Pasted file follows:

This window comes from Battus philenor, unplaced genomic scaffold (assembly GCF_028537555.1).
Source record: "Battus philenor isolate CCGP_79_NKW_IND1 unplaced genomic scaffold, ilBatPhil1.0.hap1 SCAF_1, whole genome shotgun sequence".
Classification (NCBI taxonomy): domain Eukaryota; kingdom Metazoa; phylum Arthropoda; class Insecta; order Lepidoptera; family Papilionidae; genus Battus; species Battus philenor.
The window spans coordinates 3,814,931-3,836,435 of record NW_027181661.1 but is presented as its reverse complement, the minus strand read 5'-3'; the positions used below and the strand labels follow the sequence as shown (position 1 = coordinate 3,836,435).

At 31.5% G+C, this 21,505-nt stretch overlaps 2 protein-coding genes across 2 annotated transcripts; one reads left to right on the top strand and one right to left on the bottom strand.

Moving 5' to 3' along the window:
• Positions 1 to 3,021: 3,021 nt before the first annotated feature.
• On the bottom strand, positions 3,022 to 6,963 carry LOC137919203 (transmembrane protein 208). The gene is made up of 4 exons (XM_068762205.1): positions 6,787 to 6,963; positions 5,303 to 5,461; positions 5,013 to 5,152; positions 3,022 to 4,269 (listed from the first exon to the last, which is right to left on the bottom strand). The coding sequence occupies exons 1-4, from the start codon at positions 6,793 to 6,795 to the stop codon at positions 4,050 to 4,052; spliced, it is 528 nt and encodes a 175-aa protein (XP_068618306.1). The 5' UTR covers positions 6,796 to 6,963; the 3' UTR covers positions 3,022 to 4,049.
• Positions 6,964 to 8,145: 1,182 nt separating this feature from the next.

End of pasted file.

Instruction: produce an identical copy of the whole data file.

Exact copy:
This window comes from Battus philenor, unplaced genomic scaffold (assembly GCF_028537555.1).
Source record: "Battus philenor isolate CCGP_79_NKW_IND1 unplaced genomic scaffold, ilBatPhil1.0.hap1 SCAF_1, whole genome shotgun sequence".
Classification (NCBI taxonomy): domain Eukaryota; kingdom Metazoa; phylum Arthropoda; class Insecta; order Lepidoptera; family Papilionidae; genus Battus; species Battus philenor.
The window spans coordinates 3,814,931-3,836,435 of record NW_027181661.1 but is presented as its reverse complement, the minus strand read 5'-3'; the positions used below and the strand labels follow the sequence as shown (position 1 = coordinate 3,836,435).

At 31.5% G+C, this 21,505-nt stretch overlaps 2 protein-coding genes across 2 annotated transcripts; one reads left to right on the top strand and one right to left on the bottom strand.

Moving 5' to 3' along the window:
• Positions 1 to 3,021: 3,021 nt before the first annotated feature.
• On the bottom strand, positions 3,022 to 6,963 carry LOC137919203 (transmembrane protein 208). The gene is made up of 4 exons (XM_068762205.1): positions 6,787 to 6,963; positions 5,303 to 5,461; positions 5,013 to 5,152; positions 3,022 to 4,269 (listed from the first exon to the last, which is right to left on the bottom strand). The coding sequence occupies exons 1-4, from the start codon at positions 6,793 to 6,795 to the stop codon at positions 4,050 to 4,052; spliced, it is 528 nt and encodes a 175-aa protein (XP_068618306.1). The 5' UTR covers positions 6,796 to 6,963; the 3' UTR covers positions 3,022 to 4,049.
• Positions 6,964 to 8,145: 1,182 nt separating this feature from the next.